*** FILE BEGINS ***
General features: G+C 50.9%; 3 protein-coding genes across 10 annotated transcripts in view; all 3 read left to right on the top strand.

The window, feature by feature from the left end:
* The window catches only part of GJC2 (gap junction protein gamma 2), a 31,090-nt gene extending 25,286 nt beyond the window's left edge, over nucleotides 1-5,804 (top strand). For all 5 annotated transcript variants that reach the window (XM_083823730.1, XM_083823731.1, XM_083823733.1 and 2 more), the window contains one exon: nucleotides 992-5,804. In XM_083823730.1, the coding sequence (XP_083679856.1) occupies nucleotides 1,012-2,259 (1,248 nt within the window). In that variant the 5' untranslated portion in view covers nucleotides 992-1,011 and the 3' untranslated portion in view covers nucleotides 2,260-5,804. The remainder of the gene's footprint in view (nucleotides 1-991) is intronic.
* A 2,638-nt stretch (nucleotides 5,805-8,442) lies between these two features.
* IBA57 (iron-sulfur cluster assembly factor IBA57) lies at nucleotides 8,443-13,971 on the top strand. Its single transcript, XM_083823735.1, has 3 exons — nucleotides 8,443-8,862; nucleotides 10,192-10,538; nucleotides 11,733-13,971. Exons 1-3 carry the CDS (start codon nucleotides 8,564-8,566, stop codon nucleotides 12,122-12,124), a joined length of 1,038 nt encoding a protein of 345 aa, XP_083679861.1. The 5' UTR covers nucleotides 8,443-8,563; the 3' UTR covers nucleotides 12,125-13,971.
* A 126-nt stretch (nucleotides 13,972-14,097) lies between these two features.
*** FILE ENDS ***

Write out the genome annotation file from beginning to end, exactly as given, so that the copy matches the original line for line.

General features: G+C 50.9%; 3 protein-coding genes across 10 annotated transcripts in view; all 3 read left to right on the top strand.

The window, feature by feature from the left end:
* The window catches only part of GJC2 (gap junction protein gamma 2), a 31,090-nt gene extending 25,286 nt beyond the window's left edge, over nucleotides 1-5,804 (top strand). For all 5 annotated transcript variants that reach the window (XM_083823730.1, XM_083823731.1, XM_083823733.1 and 2 more), the window contains one exon: nucleotides 992-5,804. In XM_083823730.1, the coding sequence (XP_083679856.1) occupies nucleotides 1,012-2,259 (1,248 nt within the window). In that variant the 5' untranslated portion in view covers nucleotides 992-1,011 and the 3' untranslated portion in view covers nucleotides 2,260-5,804. The remainder of the gene's footprint in view (nucleotides 1-991) is intronic.
* A 2,638-nt stretch (nucleotides 5,805-8,442) lies between these two features.
* IBA57 (iron-sulfur cluster assembly factor IBA57) lies at nucleotides 8,443-13,971 on the top strand. Its single transcript, XM_083823735.1, has 3 exons — nucleotides 8,443-8,862; nucleotides 10,192-10,538; nucleotides 11,733-13,971. Exons 1-3 carry the CDS (start codon nucleotides 8,564-8,566, stop codon nucleotides 12,122-12,124), a joined length of 1,038 nt encoding a protein of 345 aa, XP_083679861.1. The 5' UTR covers nucleotides 8,443-8,563; the 3' UTR covers nucleotides 12,125-13,971.
* A 126-nt stretch (nucleotides 13,972-14,097) lies between these two features.